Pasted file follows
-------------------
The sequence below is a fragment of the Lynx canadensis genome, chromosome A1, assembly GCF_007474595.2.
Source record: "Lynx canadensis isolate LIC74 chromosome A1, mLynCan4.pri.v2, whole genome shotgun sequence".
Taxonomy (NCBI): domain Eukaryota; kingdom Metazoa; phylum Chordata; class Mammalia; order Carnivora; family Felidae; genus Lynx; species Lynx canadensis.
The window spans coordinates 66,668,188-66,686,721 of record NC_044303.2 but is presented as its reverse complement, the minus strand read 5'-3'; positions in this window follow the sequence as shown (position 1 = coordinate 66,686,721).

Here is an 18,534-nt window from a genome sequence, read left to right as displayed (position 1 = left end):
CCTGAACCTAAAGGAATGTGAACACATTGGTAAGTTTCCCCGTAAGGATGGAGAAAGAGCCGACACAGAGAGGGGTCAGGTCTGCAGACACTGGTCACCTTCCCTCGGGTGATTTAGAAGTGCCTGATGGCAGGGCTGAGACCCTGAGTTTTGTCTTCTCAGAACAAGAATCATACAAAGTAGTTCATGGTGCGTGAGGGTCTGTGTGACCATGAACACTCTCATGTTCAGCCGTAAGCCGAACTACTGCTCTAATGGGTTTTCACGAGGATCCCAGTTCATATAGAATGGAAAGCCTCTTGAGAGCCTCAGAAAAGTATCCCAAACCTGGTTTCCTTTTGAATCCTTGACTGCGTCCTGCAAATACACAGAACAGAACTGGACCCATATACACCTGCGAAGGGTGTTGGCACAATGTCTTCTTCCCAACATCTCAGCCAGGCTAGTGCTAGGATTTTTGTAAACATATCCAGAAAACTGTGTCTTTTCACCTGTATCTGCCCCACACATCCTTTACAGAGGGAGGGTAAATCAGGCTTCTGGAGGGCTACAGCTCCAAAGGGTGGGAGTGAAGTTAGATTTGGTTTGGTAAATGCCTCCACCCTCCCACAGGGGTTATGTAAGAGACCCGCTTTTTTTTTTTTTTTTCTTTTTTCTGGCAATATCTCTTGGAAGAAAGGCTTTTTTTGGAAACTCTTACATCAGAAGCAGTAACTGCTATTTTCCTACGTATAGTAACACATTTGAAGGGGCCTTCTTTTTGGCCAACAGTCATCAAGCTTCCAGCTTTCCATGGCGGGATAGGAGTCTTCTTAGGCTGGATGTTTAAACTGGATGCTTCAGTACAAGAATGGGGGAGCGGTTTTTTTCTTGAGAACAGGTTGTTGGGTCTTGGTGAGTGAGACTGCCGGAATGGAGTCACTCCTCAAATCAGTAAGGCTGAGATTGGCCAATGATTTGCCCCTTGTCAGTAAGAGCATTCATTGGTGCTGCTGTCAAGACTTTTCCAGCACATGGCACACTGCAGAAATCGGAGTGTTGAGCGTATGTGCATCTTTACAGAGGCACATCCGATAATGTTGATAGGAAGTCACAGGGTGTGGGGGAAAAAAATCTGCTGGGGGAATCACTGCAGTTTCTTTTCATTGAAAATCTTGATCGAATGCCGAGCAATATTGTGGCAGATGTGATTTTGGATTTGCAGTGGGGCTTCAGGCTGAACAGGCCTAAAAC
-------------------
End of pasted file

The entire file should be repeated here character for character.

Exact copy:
The sequence below is a fragment of the Lynx canadensis genome, chromosome A1, assembly GCF_007474595.2.
Source record: "Lynx canadensis isolate LIC74 chromosome A1, mLynCan4.pri.v2, whole genome shotgun sequence".
Taxonomy (NCBI): domain Eukaryota; kingdom Metazoa; phylum Chordata; class Mammalia; order Carnivora; family Felidae; genus Lynx; species Lynx canadensis.
The window spans coordinates 66,668,188-66,686,721 of record NC_044303.2 but is presented as its reverse complement, the minus strand read 5'-3'; positions in this window follow the sequence as shown (position 1 = coordinate 66,686,721).

Here is an 18,534-nt window from a genome sequence, read left to right as displayed (position 1 = left end):
CCTGAACCTAAAGGAATGTGAACACATTGGTAAGTTTCCCCGTAAGGATGGAGAAAGAGCCGACACAGAGAGGGGTCAGGTCTGCAGACACTGGTCACCTTCCCTCGGGTGATTTAGAAGTGCCTGATGGCAGGGCTGAGACCCTGAGTTTTGTCTTCTCAGAACAAGAATCATACAAAGTAGTTCATGGTGCGTGAGGGTCTGTGTGACCATGAACACTCTCATGTTCAGCCGTAAGCCGAACTACTGCTCTAATGGGTTTTCACGAGGATCCCAGTTCATATAGAATGGAAAGCCTCTTGAGAGCCTCAGAAAAGTATCCCAAACCTGGTTTCCTTTTGAATCCTTGACTGCGTCCTGCAAATACACAGAACAGAACTGGACCCATATACACCTGCGAAGGGTGTTGGCACAATGTCTTCTTCCCAACATCTCAGCCAGGCTAGTGCTAGGATTTTTGTAAACATATCCAGAAAACTGTGTCTTTTCACCTGTATCTGCCCCACACATCCTTTACAGAGGGAGGGTAAATCAGGCTTCTGGAGGGCTACAGCTCCAAAGGGTGGGAGTGAAGTTAGATTTGGTTTGGTAAATGCCTCCACCCTCCCACAGGGGTTATGTAAGAGACCCGCTTTTTTTTTTTTTTTTCTTTTTTCTGGCAATATCTCTTGGAAGAAAGGCTTTTTTTGGAAACTCTTACATCAGAAGCAGTAACTGCTATTTTCCTACGTATAGTAACACATTTGAAGGGGCCTTCTTTTTGGCCAACAGTCATCAAGCTTCCAGCTTTCCATGGCGGGATAGGAGTCTTCTTAGGCTGGATGTTTAAACTGGATGCTTCAGTACAAGAATGGGGGAGCGGTTTTTTTCTTGAGAACAGGTTGTTGGGTCTTGGTGAGTGAGACTGCCGGAATGGAGTCACTCCTCAAATCAGTAAGGCTGAGATTGGCCAATGATTTGCCCCTTGTCAGTAAGAGCATTCATTGGTGCTGCTGTCAAGACTTTTCCAGCACATGGCACACTGCAGAAATCGGAGTGTTGAGCGTATGTGCATCTTTACAGAGGCACATCCGATAATGTTGATAGGAAGTCACAGGGTGTGGGGGAAAAAAATCTGCTGGGGGAATCACTGCAGTTTCTTTTCATTGAAAATCTTGATCGAATGCCGAGCAATATTGTGGCAGATGTGATTTTGGATTTGCAGTGGGGCTTCAGGCTGAACAGGCCTAAAAC